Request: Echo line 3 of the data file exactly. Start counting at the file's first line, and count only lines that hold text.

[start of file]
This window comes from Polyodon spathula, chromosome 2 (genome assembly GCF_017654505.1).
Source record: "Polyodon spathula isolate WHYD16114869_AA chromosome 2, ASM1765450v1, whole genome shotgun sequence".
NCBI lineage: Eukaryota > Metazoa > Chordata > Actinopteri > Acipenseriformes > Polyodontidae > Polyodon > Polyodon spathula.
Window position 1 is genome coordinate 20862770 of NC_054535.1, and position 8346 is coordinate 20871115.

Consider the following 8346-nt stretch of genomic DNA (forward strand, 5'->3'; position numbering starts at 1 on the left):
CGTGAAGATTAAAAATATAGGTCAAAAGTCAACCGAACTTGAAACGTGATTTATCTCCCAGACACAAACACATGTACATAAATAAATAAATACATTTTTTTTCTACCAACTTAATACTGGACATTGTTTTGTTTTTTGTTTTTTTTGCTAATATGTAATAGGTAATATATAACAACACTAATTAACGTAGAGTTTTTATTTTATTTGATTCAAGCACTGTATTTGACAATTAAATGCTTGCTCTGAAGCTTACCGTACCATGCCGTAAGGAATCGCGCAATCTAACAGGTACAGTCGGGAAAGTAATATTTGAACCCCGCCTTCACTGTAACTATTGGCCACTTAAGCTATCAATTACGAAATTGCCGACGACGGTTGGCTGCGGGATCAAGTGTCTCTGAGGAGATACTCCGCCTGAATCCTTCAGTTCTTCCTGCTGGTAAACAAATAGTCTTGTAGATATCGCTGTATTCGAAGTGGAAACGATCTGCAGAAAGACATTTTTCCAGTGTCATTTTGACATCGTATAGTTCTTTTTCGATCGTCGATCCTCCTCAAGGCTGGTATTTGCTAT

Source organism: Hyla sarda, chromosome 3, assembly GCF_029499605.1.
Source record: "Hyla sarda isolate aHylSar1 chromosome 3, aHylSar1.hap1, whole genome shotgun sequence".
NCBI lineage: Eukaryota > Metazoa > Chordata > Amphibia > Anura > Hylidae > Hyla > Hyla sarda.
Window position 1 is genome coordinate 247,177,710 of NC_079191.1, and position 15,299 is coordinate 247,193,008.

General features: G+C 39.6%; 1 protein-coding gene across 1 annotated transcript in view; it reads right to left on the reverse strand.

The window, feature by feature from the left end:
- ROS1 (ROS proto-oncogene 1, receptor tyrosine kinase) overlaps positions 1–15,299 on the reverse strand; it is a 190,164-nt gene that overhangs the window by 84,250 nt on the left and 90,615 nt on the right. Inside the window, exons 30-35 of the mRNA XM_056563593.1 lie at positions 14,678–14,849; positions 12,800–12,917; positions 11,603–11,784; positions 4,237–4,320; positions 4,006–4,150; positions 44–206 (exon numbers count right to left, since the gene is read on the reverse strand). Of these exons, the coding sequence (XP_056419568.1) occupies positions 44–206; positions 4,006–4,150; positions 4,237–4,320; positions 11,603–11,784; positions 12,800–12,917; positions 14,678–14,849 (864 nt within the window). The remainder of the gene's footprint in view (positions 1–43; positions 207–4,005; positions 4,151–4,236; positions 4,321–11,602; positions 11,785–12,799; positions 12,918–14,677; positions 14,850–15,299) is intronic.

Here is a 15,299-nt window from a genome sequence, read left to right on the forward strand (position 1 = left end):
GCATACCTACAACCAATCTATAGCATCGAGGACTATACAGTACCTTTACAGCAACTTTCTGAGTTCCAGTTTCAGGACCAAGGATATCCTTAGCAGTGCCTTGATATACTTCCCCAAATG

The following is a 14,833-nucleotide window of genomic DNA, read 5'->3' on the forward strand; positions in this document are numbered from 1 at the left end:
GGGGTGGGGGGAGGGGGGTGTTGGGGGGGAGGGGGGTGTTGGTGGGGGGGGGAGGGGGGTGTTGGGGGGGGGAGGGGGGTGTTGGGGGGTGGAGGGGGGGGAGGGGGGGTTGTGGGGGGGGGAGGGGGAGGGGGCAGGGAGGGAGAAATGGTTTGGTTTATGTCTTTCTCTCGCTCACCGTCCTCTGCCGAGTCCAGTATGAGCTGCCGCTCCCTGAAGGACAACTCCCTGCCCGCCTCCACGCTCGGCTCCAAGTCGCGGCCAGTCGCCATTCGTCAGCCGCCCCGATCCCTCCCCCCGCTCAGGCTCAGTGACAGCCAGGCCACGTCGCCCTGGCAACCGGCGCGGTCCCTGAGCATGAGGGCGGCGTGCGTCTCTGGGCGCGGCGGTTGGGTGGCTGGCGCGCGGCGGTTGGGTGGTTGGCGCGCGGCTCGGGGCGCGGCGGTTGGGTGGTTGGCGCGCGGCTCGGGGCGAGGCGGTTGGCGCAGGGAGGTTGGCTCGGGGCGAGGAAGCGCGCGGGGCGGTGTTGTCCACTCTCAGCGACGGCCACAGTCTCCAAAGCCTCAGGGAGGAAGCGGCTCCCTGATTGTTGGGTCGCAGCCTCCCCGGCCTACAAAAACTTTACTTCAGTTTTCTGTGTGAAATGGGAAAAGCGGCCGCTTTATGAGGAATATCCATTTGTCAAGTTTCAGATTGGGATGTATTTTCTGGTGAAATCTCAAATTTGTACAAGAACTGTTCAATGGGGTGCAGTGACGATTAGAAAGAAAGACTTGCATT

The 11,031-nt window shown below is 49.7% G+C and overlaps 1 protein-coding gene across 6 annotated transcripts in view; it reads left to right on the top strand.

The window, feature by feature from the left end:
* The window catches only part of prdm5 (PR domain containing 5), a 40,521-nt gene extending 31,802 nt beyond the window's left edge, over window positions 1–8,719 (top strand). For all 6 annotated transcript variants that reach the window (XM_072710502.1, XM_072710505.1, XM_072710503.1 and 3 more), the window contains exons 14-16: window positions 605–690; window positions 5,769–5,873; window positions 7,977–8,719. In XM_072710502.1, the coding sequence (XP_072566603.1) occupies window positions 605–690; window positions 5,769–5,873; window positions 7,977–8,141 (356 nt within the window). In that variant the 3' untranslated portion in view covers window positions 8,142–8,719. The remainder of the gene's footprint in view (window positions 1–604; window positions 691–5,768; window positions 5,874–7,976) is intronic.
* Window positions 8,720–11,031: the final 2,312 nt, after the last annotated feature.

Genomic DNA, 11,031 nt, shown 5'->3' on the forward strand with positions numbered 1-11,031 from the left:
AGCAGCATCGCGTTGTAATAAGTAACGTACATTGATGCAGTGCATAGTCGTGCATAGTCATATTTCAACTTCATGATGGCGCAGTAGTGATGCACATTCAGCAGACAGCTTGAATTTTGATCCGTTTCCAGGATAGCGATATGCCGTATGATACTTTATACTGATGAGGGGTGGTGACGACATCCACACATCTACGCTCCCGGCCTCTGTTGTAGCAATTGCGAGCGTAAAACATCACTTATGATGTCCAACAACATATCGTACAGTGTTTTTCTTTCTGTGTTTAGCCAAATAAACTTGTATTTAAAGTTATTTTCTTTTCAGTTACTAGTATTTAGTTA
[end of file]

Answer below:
NCBI lineage: Eukaryota > Metazoa > Chordata > Actinopteri > Acipenseriformes > Polyodontidae > Polyodon > Polyodon spathula.